The English language DTS-HD Mono track, which comes with optional subtitles in English only, also gets a pretty noticeable upgrade from past releases on home video. There is still some occasional hiss and some level bounces now and again but for the most part the track is nicely balanced and quite clear. The music sounds a lot stronger here than it did on the DVD while the dialogue is always perfectly audible and quite clear.

    Extras start off with another informative commentary track from Mark Murray, who would be Rudy Ray Moore's biographer, who is joined by the film’s co-star Jimmy Lynch. This is a really fun track, with Lynch more than happy to share every memory he’s got form the shoot - and he’s got a lot. He worked with Moore on most of his films so he knew the man quite well. This gives him the chance to share some pretty intimate recollections of working with him, while Murray does a great job of keeping him on target and engaged in the discussion. Between the contributions of the two commentators we learn about the stunts, some of the locations, the cast and how certain members wound up in the feature in the first place, and quite a bit more. This is a great addition to the disc and definitely worth taking the time to dig into if you’re a Dolemite or Rudy Ray Moore fan.

    The disc also includes an audio interview with the film’s director Cliff Roquemore and martial arts champion Howard Johnson, both (separate) pieces conducted by Murray. Roquemore passed away well over ten years ago so including this piece here definitely gives this release some historical value. He speaks about working with Moore on the feature, his dealings with cast and crew and quite a bit more. Johnson’s interview is also interesting, as he talks about how he wound up in this movie in the first place and also shares some fun memories of the shoot. Complimenting this is the second installment of the "I, Dolemite" documentary that more or less picks up where the segment included on the first film’s Blu-ray release left off. Archival bits with Moore are included and a kick to see, while we also get some input from cinematographer Nicholas von Sternberg, Cliff Roquemore’s sons and, yes, even Ernie Hudson (who shares some great stories about some of the action scenes and his involvement or non-involvement in them). Murray is here again to put this all into context and to offer some historical insight and contextual analysis to the piece.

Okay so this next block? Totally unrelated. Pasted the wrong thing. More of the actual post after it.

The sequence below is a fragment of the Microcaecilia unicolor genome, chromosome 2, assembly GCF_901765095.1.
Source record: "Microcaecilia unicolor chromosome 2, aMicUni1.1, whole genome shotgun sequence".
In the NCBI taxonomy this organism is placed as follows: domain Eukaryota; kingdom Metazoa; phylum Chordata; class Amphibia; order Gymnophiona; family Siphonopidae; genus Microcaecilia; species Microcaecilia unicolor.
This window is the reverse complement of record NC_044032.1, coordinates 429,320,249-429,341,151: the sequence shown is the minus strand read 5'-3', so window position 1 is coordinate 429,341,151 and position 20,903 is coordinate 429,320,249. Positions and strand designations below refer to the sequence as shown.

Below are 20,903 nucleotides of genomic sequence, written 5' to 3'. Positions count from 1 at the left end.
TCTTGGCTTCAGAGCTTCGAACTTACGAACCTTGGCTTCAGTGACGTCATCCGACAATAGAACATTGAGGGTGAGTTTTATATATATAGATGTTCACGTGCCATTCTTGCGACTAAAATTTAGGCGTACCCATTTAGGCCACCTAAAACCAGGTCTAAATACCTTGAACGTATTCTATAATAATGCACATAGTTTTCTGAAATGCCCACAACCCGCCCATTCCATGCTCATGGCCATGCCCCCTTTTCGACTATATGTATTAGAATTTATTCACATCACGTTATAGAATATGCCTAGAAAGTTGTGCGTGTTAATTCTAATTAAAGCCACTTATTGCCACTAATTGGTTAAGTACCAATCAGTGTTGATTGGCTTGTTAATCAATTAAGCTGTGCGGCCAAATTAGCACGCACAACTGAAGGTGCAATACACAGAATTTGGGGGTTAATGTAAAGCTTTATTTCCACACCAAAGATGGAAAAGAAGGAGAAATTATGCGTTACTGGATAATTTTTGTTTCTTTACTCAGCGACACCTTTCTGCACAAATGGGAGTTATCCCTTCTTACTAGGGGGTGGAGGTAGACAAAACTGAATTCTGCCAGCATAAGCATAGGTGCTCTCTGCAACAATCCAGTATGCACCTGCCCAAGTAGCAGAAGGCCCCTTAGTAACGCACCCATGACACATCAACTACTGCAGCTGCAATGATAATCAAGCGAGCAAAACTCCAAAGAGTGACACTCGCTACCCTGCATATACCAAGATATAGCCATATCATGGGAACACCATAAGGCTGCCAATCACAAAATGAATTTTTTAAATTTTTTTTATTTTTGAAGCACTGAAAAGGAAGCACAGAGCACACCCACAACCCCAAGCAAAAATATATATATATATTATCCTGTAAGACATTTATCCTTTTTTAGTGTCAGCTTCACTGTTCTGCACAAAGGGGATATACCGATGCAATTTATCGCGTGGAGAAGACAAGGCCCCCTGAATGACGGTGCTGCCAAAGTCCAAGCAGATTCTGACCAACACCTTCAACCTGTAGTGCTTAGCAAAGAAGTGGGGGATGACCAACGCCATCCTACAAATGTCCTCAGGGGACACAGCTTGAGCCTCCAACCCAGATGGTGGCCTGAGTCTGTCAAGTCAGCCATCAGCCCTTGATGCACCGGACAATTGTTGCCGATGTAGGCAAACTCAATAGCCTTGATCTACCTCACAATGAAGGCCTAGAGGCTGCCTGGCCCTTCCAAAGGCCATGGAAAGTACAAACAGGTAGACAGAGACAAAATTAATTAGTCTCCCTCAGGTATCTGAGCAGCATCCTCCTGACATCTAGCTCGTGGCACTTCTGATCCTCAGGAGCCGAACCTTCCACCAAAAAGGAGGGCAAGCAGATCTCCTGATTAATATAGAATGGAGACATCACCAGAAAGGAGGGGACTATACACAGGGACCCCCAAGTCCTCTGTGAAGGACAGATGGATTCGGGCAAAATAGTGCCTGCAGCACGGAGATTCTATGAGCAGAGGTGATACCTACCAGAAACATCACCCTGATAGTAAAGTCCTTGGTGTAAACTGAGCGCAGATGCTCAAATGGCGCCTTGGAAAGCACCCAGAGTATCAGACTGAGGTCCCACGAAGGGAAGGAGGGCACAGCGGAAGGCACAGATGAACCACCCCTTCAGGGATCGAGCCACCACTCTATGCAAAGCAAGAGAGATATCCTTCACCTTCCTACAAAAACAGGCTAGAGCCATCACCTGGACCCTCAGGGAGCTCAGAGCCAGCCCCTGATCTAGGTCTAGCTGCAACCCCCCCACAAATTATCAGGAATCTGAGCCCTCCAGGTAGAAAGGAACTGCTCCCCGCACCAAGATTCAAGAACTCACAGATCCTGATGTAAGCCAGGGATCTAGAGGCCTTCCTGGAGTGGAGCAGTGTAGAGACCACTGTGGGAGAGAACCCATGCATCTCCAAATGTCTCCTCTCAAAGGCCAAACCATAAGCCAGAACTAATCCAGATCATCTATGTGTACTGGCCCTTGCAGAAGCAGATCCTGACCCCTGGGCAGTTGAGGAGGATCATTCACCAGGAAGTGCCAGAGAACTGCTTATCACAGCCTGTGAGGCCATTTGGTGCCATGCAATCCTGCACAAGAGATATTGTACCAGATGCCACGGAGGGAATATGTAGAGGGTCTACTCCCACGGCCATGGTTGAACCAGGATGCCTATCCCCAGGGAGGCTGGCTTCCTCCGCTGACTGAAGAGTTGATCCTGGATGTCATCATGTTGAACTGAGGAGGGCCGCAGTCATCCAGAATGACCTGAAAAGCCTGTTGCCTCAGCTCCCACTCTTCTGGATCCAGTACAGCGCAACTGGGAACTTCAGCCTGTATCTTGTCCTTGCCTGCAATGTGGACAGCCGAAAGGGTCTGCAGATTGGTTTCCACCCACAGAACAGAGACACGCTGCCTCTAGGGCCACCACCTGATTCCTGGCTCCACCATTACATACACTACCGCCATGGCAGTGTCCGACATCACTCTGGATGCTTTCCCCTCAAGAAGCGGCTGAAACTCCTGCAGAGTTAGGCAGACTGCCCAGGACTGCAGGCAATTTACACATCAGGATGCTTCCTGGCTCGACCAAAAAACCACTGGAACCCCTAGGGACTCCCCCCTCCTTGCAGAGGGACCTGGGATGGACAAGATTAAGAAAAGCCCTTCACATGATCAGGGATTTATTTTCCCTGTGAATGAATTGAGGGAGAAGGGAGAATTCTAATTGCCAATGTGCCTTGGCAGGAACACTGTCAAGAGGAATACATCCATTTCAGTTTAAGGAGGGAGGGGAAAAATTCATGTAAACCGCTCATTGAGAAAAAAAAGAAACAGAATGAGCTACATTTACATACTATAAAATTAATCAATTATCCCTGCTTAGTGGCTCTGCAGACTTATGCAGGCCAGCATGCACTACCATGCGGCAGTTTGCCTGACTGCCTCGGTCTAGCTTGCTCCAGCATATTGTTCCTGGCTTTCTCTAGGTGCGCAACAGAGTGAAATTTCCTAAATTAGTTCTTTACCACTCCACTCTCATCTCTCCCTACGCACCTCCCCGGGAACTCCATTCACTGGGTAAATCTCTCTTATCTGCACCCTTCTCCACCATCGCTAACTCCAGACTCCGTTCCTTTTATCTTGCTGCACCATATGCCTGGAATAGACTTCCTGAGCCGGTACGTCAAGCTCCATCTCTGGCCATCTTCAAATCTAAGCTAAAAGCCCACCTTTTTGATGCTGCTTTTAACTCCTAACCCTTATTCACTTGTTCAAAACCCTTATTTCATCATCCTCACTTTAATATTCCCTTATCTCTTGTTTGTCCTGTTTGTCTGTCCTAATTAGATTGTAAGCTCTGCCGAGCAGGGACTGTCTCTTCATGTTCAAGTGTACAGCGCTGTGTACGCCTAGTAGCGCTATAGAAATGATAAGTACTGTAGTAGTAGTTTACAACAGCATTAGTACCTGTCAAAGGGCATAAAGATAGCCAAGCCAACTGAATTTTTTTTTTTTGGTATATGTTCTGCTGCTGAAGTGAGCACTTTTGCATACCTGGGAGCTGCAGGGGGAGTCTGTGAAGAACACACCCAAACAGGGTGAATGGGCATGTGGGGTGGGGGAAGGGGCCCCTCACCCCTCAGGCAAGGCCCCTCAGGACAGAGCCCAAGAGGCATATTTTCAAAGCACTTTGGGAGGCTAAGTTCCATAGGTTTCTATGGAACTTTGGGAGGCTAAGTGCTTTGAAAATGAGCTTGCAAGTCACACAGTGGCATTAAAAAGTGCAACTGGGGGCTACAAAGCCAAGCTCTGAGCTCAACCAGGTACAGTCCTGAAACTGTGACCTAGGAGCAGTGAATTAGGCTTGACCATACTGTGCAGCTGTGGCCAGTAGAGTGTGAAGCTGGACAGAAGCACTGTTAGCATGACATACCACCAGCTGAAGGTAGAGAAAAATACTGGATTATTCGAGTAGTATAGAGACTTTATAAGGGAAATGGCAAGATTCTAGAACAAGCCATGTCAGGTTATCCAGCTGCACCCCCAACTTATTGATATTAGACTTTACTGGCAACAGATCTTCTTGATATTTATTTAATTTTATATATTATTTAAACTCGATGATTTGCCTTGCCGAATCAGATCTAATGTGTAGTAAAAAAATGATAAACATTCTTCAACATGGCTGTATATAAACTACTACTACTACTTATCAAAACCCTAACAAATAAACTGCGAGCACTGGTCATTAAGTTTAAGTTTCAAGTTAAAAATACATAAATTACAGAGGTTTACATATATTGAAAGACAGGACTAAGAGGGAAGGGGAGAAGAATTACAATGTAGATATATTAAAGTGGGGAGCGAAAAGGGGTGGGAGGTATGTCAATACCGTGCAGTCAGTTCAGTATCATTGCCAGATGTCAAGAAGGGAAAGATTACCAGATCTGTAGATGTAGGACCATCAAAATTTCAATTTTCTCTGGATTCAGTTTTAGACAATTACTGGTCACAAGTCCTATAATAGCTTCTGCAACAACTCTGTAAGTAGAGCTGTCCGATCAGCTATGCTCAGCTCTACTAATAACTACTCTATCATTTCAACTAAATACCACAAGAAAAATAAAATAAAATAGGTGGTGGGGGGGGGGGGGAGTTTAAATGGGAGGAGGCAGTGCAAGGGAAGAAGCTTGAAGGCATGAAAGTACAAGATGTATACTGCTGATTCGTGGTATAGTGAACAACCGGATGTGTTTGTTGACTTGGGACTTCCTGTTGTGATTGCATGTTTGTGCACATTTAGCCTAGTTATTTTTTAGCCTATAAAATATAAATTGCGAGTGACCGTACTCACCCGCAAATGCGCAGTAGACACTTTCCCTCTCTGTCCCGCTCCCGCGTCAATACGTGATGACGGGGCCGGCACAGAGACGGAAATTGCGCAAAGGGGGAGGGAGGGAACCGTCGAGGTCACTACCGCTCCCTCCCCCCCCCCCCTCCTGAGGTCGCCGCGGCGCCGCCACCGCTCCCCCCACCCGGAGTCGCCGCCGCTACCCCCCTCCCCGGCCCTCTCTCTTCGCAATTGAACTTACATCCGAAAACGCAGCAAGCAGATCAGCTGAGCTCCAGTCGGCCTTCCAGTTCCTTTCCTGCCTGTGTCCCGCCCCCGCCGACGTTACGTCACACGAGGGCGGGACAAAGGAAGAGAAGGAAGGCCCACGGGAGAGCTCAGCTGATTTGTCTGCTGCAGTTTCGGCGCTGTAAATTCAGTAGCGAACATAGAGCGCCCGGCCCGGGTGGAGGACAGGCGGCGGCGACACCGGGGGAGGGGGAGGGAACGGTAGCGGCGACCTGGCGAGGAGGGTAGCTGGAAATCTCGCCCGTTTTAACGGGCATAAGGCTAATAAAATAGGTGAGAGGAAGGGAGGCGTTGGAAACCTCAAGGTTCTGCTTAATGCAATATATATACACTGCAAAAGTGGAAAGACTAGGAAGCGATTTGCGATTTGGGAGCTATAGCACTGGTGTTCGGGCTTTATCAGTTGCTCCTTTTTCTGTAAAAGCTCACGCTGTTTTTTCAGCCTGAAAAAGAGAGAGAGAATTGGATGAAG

The disc also includes Der Bastard, which is basically an alternate audio track for the feature that plays over the new transfer. Why does this matter? Because it’s a German dubbed version of the movie and it’s completely surreal watching this movie in that form. There aren’t any subtitles provided, so you don’t really know what’s being said, but that doesn’t make it any less enjoyable. Seriously, be sure to give this version a shot – hearing Moore’s live stage performances presented with German audio over top is something that everyone should experience at least once in their lifetime.

    Outside of that, the disc also includes an original radio spot for the film, the original theatrical trailers for both The Human Tornado and for Dolemite as well, the film’s soundtrack as an isolated audio track, animated menus and chapter selection.

    As this is a combo pack release, the clear Blu-ray case also holds a DVD disc for the film. Wrapping all of this up is a reversible cover sleeve featuring slick new original cover artwork by Jay Shaw on one side and the original one sheet art on the flip side.

    The Final Word:

    The Human Tornado will leave you wondering just what the Hell Rudy Ray Moore was thinking when he made this movie, and at the same time very glad indeed that he thought it. The film is a beautiful mess, an ego project wrapped up with Blaxploitation and action movie elements, plenty of odd sleaze and more of Moore’s trademark live schtick – but even when it doesn’t work, it works perfectly. Vinegar Syndrome’s Blu-ray release presents the film in excellent shape and with a ton of great extras. Highly recommended!

    Click on the images below for full sized Blu-ray screen caps!

    Comments 1 Comment
    1. Nabonga's Avatar
      Nabonga -
      This film is an accidental masterpiece. Flawless entertainment. Have this preordered and I can't wait until it gets here.